After a quick tutorial, you're brought back to reality with a bang, as an emergency alarm rings out throughout the ship, signalling that the IMC have begun an assault on a militia held planet - and it's up to you to save the day. Dragged out of training when you're only half way through, you're in no way ready to find yourself in the middle of a firefight - yet before too long, you'll be piloting your very own Titan like a pro.
Titanfall 2 is much more than a standard shooter though, and has some incredibly varied gameplay. Depending on whether you're setting out on foot, or piloting one of the Titan mechs, it can sometimes feel like you're playing two totally different games. On foot, your speed is your strong point, as you can scramble to reach ledges, double jump across huge distances, and wall-run, parkour style, as the game becomes mostly about exploration. When you're in a Titan, however, things become much slower paced, and much more destructive - although you'll still need to be strategic about how you proceed, especially when you come up against enemy Titans...
While most shooters funnel you from one room to another, clearing out baddies as you go, the levels in Titanfall 2 are one heck of a lot more open. From huge, expansive caverns to gigantic, twisting factories, this is anything but a corridor shooter - and at times, it actually feels a bit more like a platform adventure, as the game forces you to try and figure out where you're going, and how you get there by yourself.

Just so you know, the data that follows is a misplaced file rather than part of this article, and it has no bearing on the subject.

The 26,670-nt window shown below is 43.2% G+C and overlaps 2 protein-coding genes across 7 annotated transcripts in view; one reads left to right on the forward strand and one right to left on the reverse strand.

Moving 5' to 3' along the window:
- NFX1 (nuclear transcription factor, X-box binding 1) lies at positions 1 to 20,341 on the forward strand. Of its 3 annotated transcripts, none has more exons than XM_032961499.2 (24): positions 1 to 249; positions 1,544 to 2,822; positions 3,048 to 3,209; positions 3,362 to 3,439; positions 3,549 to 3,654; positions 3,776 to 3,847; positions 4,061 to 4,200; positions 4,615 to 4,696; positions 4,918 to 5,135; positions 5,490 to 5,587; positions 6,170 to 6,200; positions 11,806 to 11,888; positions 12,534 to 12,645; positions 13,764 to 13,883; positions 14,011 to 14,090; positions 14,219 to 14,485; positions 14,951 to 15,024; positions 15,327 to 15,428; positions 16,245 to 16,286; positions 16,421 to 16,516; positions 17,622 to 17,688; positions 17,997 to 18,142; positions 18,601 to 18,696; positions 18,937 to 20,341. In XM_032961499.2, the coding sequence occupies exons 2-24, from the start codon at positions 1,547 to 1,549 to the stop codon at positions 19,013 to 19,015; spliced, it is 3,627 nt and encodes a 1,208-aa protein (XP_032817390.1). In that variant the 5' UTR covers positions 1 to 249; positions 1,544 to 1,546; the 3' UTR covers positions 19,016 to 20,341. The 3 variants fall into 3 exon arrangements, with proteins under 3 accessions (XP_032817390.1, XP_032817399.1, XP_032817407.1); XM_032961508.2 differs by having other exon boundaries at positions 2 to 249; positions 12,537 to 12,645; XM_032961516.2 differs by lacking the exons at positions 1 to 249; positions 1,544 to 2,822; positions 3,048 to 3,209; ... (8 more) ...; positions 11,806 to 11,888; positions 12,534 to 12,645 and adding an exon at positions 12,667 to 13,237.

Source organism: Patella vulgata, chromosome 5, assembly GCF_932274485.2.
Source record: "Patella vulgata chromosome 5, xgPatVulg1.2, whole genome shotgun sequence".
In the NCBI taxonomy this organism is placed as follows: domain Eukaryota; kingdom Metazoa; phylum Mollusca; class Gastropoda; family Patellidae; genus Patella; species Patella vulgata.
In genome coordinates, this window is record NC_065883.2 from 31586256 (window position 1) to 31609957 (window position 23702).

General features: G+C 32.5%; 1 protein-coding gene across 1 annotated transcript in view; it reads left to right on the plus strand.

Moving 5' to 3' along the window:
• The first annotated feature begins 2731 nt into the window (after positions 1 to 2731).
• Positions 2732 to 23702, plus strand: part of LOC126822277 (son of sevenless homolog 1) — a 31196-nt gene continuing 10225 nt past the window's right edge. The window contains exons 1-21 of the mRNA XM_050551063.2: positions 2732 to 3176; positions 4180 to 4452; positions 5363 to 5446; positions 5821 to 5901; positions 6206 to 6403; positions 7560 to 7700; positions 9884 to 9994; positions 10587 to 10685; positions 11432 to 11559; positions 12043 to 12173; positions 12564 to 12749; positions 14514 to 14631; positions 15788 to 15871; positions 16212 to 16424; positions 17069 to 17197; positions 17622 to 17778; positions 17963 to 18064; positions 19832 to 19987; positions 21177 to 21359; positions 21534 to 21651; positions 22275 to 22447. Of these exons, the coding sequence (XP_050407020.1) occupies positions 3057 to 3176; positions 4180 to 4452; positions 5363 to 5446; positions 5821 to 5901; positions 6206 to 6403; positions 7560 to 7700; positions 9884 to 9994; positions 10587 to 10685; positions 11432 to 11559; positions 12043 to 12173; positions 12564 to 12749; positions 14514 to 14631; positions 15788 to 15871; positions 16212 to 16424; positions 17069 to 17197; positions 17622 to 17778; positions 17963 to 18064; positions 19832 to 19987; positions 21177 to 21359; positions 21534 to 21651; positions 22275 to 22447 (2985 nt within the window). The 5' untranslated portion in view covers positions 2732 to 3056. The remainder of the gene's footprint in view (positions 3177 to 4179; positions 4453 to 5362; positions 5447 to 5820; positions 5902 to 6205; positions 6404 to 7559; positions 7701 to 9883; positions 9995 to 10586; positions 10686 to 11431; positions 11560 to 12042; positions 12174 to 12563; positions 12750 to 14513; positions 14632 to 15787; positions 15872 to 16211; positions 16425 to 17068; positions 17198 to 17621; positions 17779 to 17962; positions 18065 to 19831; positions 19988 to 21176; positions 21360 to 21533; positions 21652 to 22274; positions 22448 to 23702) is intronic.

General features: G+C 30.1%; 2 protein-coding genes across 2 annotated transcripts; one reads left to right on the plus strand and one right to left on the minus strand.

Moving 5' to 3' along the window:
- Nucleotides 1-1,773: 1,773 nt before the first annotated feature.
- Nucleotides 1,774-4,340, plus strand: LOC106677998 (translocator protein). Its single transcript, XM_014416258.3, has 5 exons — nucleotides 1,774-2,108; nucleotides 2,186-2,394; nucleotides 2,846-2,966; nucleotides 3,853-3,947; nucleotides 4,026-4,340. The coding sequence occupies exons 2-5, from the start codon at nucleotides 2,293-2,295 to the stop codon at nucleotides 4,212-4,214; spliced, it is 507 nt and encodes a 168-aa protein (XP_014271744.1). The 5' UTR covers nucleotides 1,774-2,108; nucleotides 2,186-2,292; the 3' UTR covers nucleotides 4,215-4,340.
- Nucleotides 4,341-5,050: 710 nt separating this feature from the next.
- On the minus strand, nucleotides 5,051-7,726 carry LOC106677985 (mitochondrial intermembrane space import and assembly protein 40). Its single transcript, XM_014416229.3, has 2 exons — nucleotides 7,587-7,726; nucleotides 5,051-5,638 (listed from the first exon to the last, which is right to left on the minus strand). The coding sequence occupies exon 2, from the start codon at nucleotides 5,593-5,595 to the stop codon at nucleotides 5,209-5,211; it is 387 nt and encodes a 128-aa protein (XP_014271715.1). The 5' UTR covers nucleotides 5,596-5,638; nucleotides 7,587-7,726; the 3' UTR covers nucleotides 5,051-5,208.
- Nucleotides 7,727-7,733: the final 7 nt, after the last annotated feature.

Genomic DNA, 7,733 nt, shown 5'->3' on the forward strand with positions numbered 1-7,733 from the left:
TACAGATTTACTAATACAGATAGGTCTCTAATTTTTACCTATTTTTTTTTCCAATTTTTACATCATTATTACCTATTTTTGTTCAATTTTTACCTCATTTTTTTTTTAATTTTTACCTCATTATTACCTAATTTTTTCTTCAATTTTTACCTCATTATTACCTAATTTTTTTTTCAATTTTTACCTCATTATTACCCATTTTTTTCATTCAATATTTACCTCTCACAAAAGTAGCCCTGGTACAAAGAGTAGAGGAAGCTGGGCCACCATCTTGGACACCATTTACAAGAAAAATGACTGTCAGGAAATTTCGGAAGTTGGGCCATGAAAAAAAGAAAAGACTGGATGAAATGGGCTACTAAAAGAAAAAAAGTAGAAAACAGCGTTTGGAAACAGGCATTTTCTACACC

Titanfall 2 makes a habit of never really giving you proper directions, and instead simply leaves you to explore your surroundings freely, looking for anything that might be a clue as to where you need to go next. What makes Titanfall even more surprising is that often, what you need to do is something that you'd get in trouble for doing on other games.
If you're in a factory, and you come to the edge of a walkway, with nothing but a vast void beneath you, it's not necessarily a sign you've gone the wrong way - instead, the game might actually be looking for you to jump down onto a giant pipe, and follow it round a corner. A dead end may only look like a dead end until you look up, down, or even back the way you came - sometimes, a hatch that looks out of reach is only out of reach until you've figured out how you need to approach it.